Fact [or Reality]: Large, randomized trials have shown that hydroxychloroquine is not an effective treatment or preventative for COVID-19. Early studies – which suggested possible benefits of this drug against the virus – studied only a very small number of patients, had poor study techniques, and were unable to follow up with every participant over time. These issues make the results of these initial studies highly unreliable. The National Institutes of Health has discontinued its clinical trial of hydroxychloroquine for the treatment of COVID-19 after no benefit was shown. Additionally, the FDA has revoked the emergency use authorization of this medication for the treatment of COVID-19 due to the risk of harming the heart, without any proven ability to fight the virus.

7. Myth: “Hospitals and doctors’ offices aren’t safe. I should wait to get my kids vaccinated (and postpone other well-child medical visits).”

Fact [or Reality]: Hospitals and medical offices are taking extensive measures to ensure the safety of their patients, including universal masking, daily employee screening, separating incoming patients who are well from those who are sick, limiting visitors, cleaning frequently, and wearing appropriate protective equipment. Additionally, data at Boston’s Massachusetts General Brigham, have shown that there have been very few workplace transmissions of the virus within their health care system. More risky is the increase in delayed or cancelled preventive health care visits during this pandemic due to people’s fear of going to the doctor. For example, data from the CDC have shown sharp rates of decline in childhood vaccinations compared to last year. Doctors are concerned this could lead to outbreaks of measles or other vaccine-preventable diseases. The American Academy of Pediatrics urges parents to continue to maintain a normal vaccination schedule for their children, as it has never been more important to keep kids healthy.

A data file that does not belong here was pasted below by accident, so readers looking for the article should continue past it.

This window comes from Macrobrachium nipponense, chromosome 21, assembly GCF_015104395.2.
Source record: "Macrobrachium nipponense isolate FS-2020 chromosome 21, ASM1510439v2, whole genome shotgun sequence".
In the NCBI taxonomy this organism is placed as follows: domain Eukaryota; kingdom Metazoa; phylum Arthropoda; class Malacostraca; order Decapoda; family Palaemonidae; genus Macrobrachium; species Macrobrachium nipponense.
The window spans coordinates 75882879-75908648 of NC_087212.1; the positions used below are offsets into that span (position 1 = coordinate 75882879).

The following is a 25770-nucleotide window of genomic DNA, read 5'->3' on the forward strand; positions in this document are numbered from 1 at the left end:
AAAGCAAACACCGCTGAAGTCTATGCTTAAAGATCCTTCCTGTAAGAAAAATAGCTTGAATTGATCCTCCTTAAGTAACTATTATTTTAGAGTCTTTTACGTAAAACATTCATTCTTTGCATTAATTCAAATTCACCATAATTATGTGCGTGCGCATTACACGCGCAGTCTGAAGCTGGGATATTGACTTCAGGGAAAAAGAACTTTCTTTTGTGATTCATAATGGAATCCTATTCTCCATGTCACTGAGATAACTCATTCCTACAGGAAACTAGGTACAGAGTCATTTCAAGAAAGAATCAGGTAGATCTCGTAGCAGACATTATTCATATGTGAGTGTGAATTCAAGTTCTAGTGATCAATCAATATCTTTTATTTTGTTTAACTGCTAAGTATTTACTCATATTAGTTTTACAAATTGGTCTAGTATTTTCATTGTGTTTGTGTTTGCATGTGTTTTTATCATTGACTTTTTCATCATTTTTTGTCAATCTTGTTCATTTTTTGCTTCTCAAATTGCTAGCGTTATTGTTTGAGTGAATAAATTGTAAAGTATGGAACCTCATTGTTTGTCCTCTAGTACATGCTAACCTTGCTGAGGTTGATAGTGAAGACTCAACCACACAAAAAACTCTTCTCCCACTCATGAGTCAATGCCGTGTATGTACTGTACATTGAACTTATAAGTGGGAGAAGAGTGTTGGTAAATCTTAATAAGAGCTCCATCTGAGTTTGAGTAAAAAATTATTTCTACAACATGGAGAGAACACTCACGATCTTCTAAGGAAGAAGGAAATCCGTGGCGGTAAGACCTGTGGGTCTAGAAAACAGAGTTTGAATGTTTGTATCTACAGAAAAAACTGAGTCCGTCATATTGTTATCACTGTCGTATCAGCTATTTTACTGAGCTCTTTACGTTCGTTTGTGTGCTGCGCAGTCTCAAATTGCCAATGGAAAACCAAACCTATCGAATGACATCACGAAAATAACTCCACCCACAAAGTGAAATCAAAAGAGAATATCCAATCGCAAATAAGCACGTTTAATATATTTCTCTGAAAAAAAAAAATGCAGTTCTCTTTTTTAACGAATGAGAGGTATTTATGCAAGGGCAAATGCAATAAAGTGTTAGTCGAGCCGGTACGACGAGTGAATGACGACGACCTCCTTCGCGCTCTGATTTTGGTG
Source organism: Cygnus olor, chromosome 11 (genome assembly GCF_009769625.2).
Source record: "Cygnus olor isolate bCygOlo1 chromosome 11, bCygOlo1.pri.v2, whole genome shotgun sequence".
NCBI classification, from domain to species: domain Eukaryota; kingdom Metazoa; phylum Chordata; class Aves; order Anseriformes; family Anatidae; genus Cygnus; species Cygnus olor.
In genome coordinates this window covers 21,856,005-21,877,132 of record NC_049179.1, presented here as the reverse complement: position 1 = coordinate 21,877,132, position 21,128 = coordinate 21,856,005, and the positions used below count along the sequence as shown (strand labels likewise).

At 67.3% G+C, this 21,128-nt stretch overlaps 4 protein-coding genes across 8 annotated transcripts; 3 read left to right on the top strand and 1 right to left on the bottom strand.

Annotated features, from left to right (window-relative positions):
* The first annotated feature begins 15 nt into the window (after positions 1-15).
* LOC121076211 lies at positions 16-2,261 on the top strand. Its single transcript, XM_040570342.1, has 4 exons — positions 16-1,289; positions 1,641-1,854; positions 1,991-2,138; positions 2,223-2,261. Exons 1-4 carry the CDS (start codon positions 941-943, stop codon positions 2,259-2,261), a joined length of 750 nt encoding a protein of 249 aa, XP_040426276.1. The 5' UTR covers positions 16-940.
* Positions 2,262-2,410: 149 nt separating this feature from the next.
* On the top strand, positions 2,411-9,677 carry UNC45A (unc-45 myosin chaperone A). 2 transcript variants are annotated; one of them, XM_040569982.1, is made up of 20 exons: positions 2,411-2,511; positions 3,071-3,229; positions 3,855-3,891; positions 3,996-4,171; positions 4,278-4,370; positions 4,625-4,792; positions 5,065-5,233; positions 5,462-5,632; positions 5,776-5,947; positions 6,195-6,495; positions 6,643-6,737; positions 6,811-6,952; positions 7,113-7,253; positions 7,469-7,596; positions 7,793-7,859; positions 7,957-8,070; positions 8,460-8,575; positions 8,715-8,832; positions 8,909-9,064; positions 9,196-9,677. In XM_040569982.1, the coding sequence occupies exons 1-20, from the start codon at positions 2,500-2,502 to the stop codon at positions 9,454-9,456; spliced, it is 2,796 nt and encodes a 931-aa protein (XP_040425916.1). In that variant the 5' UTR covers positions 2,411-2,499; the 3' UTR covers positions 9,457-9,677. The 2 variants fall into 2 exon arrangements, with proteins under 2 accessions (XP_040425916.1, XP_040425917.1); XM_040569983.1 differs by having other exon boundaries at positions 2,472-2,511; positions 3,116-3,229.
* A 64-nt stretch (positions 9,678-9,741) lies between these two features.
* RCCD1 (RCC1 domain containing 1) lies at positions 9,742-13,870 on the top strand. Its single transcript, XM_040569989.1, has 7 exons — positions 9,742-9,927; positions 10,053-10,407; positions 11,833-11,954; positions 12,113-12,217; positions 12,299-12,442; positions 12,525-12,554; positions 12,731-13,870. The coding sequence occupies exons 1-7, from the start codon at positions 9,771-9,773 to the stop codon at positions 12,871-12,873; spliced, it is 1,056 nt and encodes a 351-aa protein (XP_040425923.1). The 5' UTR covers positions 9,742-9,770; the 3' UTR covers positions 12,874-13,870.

This era may have a lot of unknowns, and one thing is certain – following all this data is challenging. This pandemic is not over yet, and there will be more questions to come. In a scary and uncertain time, remember to turn to the experts to find your information. CDC, the Texas Medical Association, and your local public health department are excellent resources. Additionally, the most important and productive conversations about your health will happen between you and your physician.